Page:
The company has attracted top talent and Investment across the board and is now entering a stage of rapid expansion and evolution with an anticipated headcount of 60 FTE’s this time next year.
Watch this space as we announce some major global partnership launches in the coming months.”

For further press info, interviews and images please contact:

Cayle McNair, Marketing Manager, SmartFrame Technologies

T: +44 (0) 7850 195 087

E: cayle.mcnair@smartframe.io

Please visit

West Coast Footage Meet-Up

ACSIL’s LA Meet-Up on Saturday October 20, 2018 (the day before the DMLA 2018 Conference) is a prime opportunity to present your footage collection to a motivated audience of footage buyers. With co-sponsor’s CLEAR and the IDA, this event is sure to attract the top audio-visual researchers and documentary filmmaker from the Los Angeles production community.  You don’t want to miss this opportunity. To book an exhibition table cut & paste the link below into your browser and fill out the online form.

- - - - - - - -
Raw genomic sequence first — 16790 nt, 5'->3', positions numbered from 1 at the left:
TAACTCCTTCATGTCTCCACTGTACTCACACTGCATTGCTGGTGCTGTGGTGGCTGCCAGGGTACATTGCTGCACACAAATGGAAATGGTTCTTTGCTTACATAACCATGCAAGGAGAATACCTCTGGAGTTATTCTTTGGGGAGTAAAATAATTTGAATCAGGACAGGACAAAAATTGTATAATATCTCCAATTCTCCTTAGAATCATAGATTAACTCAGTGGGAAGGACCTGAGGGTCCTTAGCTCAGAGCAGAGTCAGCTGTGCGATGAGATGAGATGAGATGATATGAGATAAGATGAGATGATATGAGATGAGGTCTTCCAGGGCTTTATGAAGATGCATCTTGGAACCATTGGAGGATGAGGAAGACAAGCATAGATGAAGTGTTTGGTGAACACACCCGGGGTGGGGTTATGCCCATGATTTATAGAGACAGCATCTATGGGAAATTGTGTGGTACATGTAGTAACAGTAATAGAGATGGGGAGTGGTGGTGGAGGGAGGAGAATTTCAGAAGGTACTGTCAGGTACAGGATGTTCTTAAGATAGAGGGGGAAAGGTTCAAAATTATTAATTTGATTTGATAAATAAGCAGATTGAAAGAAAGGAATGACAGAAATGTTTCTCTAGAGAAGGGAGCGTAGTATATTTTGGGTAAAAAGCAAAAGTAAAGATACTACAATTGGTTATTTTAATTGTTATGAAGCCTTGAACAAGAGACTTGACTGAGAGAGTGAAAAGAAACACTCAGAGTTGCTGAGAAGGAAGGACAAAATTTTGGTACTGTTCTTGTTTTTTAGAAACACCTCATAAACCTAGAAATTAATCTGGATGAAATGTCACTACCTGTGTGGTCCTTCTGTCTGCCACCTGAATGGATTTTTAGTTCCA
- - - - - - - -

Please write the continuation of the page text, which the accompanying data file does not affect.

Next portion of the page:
Association of Commercial Stock Image Licensors
Reserve Your Exhibition Table Now at the

West Coast Footage Meet-Up
Saturday, October 20, 2018
Getty Images, Los Angeles
6300 Wilshire Blvd, 16th Floor
Los Angeles, CA 90048

1 Networking Event – 3 Panels, 3 Perspectives – 100% Footage
Schedule:

2 pm – 3 pm Meet the Archives
3 pm – 6 pm Engage with Panels by ACSIL, CLEAR, & IDA
5 pm – 7 pm Network at the Reception

Exhibition Tables

Reserve a table by Monday, September 17, 2018, at: https://goo.gl/forms/hAInV8pP8tmebfrP2

Fees
$250 for ACSIL Members
$500 for Non-ACSIL Members

Details
4 ft rectangular table with linen, chair, and table sign
No AV is provided, but exhibitors can bring their own laptop or monitor that must sit on the table
Electricity and internet access provided
No backdrop signage or deliveries
Space is limited, and your reservation will not be complete until payment is made via emailed invoice
FREE Valet Parking

THE PANELS